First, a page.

It’s no revelation to predict that gigantic retail stocks will continue providing investors with safe, reliable returns. You don’t have to be Nostradamus to know that a company with a market cap in the hundreds of billions—one that sells everything from flat-screen TVs to inflatable sex dolls—will probably not crash anytime soon. Not unless there’s a major market disruptor on the horizon.
E-commerce was one such disruptor, but the biggest retail stocks were able to adapt to it and profit from it.
There was one notable retail vertical, however, that didn’t quite make the transition online: groceries.
The Online Grocery Market
According to eMarker, only about 2% of food and beverage items bought in 2019 have been purchased online. That’s significantly less than the 10.1% of total retail purchases made online that the US Census Bureau estimates for the year.
So why aren’t people buying as many groceries online as they are their TVs and their masturbatory paraphernalia? In part, it’s because there’s a notoriously low profit margin for grocers, who can’t justify the added cost of home delivery. Foodstuffs like apples and cabbage don’t keep as well as electronics, so it’s a far riskier business.
But that hasn’t stopped some of the most profitable and recognizable retail stocks from trying to succeed where others have failed. Due to impressive technological advancements and tremendous logistical capabilities, companies like Amazon (NASDAQ:AMZN) and Walmart (NYSE:WMT) have been preparing to rapidly expand into the online grocery market.
These companies are expected to drive that market value up to $26.9 billion by 2025. So let’s take a look at why Amazon and Walmart are betting on this market, and how they plan to achieve success.
In 2017, Amazon bought Whole Foods for about $13.7 billion. This was the retail giant’s largest acquisition at that time, and it signaled its expansion into the grocery industry.
As Amazon is already the world’s largest e-commerce business, it naturally began planning to make online grocery shopping a new reality. But it won’t be relying on long-distance shipping like most of the rest of its offerings.
Whole Foods has more than 470 stores around the US. What’s more, Amazon plans to have as many as 3,000 “Amazon Go” stores open in the country by 2021. This means the company will be able to offer 70% of the American population a grocery store that’s within 20 miles.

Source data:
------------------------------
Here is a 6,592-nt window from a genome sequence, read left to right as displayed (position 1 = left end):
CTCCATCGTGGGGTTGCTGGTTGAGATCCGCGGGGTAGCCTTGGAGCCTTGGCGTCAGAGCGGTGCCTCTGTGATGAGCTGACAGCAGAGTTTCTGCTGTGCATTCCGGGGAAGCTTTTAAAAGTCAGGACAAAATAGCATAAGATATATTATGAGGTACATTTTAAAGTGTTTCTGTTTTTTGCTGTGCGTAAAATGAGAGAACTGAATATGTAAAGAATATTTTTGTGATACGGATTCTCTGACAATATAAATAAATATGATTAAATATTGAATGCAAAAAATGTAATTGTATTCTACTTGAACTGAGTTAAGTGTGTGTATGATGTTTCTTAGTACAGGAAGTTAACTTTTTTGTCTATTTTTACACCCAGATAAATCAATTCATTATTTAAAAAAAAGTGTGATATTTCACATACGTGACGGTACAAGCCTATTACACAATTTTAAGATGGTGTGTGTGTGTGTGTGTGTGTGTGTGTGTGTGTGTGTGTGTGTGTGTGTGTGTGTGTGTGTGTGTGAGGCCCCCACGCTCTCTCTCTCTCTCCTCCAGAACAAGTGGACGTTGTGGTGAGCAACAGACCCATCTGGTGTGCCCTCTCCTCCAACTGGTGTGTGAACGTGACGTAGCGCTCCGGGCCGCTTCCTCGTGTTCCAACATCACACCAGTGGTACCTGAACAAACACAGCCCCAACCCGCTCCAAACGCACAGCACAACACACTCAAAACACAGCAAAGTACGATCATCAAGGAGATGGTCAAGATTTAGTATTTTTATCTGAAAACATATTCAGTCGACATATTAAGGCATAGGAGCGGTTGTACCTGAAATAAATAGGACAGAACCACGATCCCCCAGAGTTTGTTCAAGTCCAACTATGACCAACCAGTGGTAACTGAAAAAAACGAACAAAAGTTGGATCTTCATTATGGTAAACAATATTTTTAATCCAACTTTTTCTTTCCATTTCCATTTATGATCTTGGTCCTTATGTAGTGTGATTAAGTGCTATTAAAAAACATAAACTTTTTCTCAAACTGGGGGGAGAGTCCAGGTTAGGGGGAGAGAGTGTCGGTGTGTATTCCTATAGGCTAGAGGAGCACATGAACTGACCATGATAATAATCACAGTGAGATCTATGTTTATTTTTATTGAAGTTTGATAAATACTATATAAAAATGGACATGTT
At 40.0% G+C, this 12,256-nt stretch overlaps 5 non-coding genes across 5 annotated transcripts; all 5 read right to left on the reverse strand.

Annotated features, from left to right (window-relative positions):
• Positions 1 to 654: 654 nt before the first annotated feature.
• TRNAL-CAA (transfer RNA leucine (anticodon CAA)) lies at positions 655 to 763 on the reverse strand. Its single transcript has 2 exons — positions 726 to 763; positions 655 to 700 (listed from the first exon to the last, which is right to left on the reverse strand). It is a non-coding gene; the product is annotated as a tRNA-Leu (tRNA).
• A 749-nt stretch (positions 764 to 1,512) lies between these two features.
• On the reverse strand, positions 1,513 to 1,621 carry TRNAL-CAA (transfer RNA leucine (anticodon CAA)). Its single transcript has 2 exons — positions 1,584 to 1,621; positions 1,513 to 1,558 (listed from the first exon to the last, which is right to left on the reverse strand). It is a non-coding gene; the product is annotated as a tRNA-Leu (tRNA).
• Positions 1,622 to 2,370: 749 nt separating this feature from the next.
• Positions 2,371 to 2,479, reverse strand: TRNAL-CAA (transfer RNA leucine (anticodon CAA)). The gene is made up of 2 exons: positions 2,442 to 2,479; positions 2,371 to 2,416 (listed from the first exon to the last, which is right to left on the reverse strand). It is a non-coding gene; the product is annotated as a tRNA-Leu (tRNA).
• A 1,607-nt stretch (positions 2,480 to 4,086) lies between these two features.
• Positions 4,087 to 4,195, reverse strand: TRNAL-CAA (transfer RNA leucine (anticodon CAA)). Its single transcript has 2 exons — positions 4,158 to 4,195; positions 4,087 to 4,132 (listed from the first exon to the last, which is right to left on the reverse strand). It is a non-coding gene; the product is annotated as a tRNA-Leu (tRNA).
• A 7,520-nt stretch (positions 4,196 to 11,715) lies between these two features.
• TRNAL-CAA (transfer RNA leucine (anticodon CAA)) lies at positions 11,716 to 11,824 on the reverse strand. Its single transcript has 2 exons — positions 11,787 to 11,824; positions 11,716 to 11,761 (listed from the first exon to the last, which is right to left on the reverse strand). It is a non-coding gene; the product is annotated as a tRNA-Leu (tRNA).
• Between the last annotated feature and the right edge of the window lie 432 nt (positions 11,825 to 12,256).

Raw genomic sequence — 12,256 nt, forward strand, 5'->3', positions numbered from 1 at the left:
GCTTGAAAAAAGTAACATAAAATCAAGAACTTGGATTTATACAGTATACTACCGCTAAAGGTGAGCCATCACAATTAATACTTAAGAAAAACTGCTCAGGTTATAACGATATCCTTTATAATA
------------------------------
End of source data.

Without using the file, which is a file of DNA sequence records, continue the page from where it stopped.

Through an Amazon Prime subscription, those Americans will be able to purchase their groceries online and have them delivered to their doors.
Convenience is perhaps the most important factor in determining consumer preference, and no retail stock is as synonymous with convenience as AMZN. According to eMarker, the company already controls an estimated 32.7% of the online food and beverage market. As the market explodes in value, Amazon is prepared to defend that control.
With more than 5,300 US stores, Walmart already has a store within 10 miles of nine-tenths of the country’s population. Because of this, it’s responsible for 20% of all grocery sales in America.
In the last three years, however, Walmart has reportedly invested $20 billion in its online presence, making it the third-largest American e-commerce site after Amazon and eBay (NASDAQ:EBAY).
Much of this investment has gone into making same-day grocery delivery across the US an economic reality. Unlike Amazon, customers won’t require a subscription but will need to pay a flat $9.95 fee.
By partnering with Uber (NYSE:UBER), the company had already made its delivery service available to about 40% of Americans. On top of that, in its Q4 sales report, Walmart stated that digital grocery sales have already risen 43%.
The Market’s Effect on Retail Stocks
According to a report from Hexa Research, millennials will be the force driving the growth of grocery e-commerce. Whichever companies can better appeal to this demographic will be able to capitalize on the online disruption of the grocery market, and will become an even more valuable retail stock for investors.
So the next time you’re thinking of making a quick run to the store for milk or bread, consider purchasing those items on your phone. If you’re satisfied with the result, you might just be looking at the future of food purchasing preferences in the United States and beyond.
Featured image: DepositPhotos © Rangizzz